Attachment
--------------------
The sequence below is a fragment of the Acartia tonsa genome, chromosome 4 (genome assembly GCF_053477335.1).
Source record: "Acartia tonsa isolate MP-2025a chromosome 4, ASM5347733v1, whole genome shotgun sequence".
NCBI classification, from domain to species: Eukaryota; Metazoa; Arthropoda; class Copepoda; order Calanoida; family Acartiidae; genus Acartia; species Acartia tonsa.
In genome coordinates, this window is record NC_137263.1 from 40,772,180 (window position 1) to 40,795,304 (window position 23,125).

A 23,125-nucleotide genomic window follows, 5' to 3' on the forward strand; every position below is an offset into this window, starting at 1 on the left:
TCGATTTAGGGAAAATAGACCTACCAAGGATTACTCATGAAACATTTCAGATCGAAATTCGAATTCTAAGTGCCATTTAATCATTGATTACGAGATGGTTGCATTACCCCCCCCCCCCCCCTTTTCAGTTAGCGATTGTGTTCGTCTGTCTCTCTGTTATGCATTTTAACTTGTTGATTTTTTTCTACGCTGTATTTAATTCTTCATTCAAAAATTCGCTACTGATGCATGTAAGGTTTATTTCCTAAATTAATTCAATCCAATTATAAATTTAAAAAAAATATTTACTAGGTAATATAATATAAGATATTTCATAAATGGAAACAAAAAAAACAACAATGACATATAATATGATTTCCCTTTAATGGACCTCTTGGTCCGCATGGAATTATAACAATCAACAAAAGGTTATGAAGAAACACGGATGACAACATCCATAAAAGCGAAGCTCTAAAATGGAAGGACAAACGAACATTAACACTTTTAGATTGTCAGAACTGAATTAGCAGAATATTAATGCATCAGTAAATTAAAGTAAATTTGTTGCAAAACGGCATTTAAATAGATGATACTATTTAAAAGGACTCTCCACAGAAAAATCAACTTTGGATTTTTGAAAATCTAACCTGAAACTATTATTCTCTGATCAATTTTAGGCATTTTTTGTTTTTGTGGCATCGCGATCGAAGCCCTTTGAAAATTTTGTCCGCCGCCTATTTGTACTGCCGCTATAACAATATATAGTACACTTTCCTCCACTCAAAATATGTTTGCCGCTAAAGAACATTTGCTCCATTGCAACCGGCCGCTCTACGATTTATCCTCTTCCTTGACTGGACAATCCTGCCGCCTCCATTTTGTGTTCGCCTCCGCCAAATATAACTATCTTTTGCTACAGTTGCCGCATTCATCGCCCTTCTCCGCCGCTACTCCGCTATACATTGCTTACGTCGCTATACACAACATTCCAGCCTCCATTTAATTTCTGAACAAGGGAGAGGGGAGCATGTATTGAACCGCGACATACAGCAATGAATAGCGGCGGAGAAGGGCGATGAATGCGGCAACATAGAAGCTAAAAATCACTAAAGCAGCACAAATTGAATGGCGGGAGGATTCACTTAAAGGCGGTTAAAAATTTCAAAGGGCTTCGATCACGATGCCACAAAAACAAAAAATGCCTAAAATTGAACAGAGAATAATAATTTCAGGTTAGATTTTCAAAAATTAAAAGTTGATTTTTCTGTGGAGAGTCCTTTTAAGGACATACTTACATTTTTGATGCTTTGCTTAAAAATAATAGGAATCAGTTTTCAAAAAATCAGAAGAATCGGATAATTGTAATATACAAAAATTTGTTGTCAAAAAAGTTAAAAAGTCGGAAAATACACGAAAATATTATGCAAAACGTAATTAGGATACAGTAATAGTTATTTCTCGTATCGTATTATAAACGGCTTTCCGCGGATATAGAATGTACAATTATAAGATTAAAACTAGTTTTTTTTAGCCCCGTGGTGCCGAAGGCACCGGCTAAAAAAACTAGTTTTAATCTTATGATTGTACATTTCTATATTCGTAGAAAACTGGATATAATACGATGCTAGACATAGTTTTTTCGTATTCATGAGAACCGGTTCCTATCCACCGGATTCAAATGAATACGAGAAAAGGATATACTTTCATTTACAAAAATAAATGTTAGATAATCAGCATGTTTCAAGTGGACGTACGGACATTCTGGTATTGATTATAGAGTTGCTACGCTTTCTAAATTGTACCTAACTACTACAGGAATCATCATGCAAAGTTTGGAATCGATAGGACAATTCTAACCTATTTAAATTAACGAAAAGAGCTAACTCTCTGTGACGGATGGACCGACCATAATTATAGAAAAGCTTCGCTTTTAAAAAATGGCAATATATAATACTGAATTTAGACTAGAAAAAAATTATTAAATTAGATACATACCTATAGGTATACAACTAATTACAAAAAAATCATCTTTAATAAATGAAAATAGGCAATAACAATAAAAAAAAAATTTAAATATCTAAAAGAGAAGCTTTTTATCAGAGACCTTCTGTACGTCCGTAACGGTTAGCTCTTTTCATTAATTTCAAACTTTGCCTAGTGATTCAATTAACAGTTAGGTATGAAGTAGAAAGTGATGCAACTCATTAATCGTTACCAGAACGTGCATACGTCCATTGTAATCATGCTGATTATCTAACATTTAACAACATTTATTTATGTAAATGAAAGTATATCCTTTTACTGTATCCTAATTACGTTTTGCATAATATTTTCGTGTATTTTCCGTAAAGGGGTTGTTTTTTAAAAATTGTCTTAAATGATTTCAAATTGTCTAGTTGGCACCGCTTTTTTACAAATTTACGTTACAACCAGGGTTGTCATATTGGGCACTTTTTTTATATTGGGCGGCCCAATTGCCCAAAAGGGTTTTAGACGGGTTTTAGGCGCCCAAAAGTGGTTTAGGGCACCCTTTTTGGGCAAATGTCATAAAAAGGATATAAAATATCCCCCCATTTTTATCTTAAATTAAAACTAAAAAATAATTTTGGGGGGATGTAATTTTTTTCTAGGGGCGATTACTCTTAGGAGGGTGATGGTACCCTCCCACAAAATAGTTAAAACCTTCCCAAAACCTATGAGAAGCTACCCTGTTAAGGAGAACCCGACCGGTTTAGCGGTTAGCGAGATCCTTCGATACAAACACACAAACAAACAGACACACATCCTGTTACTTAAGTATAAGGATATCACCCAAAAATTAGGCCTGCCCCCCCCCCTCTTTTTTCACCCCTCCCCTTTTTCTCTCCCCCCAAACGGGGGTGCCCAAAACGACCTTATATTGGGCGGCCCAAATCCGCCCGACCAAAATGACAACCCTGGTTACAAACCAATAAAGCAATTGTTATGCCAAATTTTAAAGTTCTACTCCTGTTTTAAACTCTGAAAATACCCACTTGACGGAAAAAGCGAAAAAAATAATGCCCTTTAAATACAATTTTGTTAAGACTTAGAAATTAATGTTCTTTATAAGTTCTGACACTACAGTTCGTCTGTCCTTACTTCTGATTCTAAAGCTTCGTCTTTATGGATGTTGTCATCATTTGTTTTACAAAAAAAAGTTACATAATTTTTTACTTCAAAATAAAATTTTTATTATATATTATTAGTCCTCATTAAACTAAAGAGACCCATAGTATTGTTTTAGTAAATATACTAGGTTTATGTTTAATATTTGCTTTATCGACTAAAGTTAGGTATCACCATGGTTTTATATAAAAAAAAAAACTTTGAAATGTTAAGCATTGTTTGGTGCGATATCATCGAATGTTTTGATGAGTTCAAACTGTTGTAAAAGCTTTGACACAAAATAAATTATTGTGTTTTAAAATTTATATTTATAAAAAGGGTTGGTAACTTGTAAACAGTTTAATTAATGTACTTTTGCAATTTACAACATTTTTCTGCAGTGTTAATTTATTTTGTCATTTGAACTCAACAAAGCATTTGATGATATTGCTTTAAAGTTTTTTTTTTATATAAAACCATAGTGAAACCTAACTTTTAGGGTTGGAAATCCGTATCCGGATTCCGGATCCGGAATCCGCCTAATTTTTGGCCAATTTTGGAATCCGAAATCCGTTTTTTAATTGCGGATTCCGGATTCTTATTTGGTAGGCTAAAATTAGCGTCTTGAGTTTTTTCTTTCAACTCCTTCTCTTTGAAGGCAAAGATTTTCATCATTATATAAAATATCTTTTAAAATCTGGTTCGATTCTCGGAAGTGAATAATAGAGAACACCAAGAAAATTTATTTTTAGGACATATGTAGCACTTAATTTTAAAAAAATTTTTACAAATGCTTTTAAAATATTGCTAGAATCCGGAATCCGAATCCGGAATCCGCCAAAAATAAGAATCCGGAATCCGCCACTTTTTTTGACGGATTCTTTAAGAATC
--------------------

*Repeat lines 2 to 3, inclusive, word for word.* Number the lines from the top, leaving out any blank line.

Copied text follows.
Source record: "Acartia tonsa isolate MP-2025a chromosome 4, ASM5347733v1, whole genome shotgun sequence".
NCBI classification, from domain to species: Eukaryota; Metazoa; Arthropoda; class Copepoda; order Calanoida; family Acartiidae; genus Acartia; species Acartia tonsa.